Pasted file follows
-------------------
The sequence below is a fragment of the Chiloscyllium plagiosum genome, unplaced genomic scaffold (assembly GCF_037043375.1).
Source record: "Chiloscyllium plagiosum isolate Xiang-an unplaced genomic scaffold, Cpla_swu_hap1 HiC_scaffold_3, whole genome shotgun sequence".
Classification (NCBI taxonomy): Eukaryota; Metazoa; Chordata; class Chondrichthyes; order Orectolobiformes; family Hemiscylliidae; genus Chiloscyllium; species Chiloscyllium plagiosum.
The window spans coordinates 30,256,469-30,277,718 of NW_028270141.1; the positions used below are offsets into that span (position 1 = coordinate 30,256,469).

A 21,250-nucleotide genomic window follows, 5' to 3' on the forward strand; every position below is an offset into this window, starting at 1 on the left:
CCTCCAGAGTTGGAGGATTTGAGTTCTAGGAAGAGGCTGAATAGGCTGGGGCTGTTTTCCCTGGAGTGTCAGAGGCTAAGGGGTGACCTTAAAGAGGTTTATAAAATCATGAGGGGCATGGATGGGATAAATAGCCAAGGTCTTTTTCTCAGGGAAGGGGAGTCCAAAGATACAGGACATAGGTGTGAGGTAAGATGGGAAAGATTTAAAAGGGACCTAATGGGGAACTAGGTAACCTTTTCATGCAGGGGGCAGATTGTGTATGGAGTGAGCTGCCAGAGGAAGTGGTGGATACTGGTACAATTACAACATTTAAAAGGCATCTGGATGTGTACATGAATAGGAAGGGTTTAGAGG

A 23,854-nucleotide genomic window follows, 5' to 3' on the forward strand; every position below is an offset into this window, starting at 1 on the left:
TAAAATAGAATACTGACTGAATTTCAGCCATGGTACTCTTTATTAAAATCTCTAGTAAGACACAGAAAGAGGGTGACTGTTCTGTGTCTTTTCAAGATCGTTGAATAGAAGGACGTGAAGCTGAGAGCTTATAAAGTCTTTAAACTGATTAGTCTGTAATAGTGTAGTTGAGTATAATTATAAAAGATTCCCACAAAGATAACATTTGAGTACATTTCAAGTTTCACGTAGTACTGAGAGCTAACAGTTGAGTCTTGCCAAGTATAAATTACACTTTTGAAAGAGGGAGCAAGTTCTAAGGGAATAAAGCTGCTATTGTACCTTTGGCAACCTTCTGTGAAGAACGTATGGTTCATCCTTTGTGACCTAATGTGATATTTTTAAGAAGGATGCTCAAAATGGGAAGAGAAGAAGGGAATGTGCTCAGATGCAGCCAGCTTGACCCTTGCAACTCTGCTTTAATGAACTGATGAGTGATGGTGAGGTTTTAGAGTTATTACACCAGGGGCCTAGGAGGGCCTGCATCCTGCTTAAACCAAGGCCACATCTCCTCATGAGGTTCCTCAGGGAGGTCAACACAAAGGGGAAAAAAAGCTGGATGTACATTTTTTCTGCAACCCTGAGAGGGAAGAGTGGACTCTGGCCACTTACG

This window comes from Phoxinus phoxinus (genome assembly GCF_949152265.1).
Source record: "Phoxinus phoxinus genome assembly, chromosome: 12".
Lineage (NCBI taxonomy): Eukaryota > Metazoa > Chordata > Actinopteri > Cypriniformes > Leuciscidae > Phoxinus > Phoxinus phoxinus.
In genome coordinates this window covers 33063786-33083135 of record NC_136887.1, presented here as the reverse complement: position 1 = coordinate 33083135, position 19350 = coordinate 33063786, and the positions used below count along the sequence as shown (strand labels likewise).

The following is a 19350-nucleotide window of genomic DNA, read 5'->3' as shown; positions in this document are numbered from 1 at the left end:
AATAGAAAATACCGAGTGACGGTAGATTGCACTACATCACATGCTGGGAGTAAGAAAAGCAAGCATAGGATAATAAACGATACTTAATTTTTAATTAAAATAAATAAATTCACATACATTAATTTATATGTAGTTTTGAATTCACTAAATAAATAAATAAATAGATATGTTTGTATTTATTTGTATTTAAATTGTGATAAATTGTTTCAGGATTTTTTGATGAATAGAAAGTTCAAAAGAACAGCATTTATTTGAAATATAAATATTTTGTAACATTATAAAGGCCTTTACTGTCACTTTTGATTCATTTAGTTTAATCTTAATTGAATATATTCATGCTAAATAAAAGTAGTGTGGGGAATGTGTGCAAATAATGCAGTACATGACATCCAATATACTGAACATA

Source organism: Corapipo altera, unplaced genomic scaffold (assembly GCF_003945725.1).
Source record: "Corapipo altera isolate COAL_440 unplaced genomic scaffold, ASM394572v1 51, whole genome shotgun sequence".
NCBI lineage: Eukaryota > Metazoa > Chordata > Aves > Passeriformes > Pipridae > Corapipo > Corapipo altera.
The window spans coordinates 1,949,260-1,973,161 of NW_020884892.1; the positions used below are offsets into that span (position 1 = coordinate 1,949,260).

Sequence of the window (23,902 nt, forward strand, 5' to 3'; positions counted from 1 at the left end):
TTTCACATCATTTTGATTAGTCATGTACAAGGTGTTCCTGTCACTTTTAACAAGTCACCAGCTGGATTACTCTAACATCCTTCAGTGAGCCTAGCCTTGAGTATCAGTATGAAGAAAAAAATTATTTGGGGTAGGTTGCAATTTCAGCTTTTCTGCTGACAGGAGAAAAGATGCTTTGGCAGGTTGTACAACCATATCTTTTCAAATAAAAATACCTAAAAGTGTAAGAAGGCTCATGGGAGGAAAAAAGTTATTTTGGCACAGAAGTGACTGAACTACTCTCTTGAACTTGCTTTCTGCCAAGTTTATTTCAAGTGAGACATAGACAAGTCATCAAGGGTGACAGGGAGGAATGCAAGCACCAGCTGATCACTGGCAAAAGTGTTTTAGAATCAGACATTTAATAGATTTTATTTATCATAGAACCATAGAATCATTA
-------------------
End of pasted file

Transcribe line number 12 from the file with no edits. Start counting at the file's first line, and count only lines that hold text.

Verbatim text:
In genome coordinates this window covers 33063786-33083135 of record NC_136887.1, presented here as the reverse complement: position 1 = coordinate 33083135, position 19350 = coordinate 33063786, and the positions used below count along the sequence as shown (strand labels likewise).